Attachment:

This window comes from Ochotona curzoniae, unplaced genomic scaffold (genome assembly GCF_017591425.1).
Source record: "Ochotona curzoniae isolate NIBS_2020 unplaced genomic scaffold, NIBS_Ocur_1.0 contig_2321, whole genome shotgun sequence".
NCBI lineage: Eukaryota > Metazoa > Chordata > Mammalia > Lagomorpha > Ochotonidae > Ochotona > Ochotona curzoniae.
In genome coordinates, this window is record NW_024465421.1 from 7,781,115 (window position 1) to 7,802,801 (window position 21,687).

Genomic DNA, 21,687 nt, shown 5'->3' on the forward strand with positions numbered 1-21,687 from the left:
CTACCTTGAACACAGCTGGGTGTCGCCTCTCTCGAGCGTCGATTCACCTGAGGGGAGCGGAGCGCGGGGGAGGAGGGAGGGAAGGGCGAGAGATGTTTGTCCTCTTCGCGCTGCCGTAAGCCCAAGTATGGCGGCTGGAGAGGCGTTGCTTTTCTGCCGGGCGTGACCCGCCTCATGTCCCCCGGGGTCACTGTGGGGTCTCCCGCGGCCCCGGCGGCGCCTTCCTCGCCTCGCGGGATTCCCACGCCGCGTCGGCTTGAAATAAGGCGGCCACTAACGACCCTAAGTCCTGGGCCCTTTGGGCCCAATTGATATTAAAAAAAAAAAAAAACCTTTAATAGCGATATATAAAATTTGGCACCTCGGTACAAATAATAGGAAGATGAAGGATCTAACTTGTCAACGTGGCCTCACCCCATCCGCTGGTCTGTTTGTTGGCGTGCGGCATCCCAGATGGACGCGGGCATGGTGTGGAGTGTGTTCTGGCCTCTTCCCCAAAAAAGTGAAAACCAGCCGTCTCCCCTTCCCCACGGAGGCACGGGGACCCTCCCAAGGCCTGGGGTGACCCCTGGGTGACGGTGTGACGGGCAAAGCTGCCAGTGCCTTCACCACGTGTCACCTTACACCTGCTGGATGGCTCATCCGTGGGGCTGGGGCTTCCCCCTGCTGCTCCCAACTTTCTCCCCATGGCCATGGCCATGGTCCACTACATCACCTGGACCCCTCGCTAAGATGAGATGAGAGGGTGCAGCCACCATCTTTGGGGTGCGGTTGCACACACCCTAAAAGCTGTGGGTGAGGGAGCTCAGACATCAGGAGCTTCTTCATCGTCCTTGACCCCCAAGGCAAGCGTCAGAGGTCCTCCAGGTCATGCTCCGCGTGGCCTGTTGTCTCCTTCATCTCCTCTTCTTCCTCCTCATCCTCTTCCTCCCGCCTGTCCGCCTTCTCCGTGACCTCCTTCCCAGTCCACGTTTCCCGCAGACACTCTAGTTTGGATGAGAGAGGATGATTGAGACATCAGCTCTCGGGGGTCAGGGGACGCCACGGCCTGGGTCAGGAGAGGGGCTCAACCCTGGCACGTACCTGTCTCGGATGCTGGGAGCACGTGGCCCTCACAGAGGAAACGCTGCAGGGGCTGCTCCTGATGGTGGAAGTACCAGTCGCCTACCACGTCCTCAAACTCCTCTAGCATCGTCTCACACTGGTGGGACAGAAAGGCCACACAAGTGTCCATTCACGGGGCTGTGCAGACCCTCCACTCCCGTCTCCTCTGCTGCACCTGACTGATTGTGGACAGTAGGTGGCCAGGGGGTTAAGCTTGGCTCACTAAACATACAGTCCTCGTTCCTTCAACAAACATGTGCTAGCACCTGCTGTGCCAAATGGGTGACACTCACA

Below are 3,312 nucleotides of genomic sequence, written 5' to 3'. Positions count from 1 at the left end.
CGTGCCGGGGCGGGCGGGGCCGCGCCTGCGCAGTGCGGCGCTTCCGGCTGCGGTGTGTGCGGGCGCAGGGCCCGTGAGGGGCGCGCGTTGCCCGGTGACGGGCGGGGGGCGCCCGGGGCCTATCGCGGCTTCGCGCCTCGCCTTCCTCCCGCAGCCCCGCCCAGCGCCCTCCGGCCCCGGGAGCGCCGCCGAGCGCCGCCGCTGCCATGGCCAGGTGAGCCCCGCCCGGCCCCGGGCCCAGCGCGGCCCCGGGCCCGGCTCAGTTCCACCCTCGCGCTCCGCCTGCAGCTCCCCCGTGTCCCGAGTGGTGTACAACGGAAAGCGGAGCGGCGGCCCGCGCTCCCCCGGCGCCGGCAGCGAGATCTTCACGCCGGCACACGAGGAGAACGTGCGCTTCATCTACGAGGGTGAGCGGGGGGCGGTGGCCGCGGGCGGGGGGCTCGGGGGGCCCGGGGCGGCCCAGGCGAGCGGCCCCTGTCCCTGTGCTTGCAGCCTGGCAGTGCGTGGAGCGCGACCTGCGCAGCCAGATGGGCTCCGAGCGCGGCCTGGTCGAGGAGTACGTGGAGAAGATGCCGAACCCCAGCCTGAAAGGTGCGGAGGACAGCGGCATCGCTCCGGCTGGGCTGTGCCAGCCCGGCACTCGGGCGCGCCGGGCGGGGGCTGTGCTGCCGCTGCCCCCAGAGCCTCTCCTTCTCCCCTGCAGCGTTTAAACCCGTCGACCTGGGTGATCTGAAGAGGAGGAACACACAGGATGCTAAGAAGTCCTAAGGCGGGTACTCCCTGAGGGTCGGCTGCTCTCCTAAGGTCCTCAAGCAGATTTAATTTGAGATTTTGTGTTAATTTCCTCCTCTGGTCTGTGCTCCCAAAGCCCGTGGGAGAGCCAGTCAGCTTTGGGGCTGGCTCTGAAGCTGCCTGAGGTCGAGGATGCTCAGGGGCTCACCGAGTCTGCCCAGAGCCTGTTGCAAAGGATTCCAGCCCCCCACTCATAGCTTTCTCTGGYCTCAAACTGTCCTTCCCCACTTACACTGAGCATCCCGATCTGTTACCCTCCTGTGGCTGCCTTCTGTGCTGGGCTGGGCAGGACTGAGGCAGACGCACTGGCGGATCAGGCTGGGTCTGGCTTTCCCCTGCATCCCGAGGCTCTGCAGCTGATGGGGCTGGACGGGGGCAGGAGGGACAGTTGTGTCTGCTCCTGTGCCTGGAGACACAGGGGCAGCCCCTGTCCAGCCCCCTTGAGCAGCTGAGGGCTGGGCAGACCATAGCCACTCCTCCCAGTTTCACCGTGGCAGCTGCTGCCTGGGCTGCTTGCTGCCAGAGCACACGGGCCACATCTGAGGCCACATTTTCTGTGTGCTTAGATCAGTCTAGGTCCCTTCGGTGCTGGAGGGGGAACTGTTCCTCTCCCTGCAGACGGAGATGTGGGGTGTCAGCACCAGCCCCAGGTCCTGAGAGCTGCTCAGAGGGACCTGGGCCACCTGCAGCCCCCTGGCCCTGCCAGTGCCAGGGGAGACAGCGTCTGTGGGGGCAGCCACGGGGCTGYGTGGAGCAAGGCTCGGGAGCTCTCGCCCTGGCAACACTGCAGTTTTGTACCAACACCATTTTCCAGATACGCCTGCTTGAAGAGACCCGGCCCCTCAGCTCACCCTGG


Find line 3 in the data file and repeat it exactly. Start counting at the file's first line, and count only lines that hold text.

NCBI lineage: Eukaryota > Metazoa > Chordata > Mammalia > Lagomorpha > Ochotonidae > Ochotona > Ochotona curzoniae.